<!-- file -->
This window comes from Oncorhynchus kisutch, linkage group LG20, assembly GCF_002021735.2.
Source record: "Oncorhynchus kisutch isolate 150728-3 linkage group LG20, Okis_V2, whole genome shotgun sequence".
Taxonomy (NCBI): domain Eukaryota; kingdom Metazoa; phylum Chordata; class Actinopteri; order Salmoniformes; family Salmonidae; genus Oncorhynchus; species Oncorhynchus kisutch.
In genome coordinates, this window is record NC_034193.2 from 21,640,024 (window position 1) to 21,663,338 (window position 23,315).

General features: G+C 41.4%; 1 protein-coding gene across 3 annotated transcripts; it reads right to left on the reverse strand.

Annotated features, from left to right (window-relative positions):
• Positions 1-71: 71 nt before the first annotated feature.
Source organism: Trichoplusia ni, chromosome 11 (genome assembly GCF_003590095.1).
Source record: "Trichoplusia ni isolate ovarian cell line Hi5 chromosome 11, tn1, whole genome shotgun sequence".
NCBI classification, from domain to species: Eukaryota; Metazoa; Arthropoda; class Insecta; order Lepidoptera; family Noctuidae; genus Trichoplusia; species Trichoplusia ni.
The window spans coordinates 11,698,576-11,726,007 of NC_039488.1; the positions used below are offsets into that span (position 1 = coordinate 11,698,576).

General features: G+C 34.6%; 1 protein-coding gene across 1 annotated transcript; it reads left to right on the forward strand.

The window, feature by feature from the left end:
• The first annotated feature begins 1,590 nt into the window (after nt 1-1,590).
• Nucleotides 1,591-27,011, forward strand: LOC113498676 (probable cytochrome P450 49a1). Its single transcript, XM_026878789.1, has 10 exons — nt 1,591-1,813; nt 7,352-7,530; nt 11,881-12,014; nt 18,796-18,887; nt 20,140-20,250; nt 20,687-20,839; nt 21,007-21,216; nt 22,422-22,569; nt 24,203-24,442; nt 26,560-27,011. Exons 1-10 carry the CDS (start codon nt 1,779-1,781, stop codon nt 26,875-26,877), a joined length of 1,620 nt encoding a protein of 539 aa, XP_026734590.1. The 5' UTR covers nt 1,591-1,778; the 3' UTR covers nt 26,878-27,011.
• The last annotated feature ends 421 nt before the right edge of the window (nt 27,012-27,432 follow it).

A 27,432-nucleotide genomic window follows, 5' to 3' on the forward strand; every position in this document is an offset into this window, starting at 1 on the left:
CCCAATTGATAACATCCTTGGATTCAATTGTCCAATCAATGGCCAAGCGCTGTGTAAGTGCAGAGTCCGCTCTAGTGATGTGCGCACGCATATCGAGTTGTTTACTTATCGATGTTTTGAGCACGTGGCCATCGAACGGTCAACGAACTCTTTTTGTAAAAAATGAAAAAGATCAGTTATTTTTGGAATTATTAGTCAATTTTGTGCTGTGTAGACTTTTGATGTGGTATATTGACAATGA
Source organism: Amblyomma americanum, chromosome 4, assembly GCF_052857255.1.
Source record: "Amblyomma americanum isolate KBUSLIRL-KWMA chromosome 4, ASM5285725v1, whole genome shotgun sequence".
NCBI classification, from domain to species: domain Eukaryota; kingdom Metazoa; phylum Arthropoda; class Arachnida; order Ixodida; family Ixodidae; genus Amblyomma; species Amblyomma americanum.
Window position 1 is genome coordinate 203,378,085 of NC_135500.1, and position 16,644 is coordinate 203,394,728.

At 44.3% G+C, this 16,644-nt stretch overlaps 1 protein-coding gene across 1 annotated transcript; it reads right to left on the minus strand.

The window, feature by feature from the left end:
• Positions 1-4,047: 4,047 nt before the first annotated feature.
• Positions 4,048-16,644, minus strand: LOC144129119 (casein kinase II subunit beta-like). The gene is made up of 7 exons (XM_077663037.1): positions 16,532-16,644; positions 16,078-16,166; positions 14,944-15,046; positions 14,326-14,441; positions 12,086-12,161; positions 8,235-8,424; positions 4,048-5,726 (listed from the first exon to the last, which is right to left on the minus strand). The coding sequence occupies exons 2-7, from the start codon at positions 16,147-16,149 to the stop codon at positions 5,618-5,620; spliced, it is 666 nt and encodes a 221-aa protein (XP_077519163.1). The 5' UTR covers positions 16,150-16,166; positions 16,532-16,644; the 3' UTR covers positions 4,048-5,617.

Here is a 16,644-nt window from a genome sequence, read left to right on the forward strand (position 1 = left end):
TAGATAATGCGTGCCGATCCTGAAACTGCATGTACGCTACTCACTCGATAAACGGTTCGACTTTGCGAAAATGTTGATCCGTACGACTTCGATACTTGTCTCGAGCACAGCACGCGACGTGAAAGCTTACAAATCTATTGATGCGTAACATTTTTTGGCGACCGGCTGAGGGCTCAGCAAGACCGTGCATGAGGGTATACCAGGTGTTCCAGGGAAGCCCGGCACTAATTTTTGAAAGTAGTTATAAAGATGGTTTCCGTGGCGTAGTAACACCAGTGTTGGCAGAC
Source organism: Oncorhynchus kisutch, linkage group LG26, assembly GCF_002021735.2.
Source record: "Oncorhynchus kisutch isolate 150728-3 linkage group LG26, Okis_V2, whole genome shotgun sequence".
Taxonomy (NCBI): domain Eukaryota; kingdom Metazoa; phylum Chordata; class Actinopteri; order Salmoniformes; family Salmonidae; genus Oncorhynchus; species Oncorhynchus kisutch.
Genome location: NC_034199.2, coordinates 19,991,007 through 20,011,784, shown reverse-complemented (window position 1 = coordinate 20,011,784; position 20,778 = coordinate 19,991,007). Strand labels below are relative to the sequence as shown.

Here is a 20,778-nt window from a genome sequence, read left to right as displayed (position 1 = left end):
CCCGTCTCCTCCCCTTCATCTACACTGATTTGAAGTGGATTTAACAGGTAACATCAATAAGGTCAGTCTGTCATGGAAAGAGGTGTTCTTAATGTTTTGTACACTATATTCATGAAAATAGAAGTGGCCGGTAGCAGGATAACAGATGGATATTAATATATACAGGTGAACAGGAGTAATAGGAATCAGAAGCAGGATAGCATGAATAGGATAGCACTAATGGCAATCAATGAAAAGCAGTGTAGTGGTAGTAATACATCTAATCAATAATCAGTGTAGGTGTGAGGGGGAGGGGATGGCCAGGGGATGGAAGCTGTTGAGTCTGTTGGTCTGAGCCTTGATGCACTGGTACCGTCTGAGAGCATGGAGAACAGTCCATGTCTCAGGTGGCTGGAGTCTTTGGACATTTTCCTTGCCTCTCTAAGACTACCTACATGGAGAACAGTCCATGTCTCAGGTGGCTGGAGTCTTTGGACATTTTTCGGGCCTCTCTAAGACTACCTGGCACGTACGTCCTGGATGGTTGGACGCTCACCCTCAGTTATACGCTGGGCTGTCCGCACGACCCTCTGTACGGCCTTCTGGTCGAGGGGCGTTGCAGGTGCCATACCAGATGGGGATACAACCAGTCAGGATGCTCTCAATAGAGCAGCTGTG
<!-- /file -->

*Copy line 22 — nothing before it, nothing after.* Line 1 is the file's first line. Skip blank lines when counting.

Window position 1 is genome coordinate 203,378,085 of NC_135500.1, and position 16,644 is coordinate 203,394,728.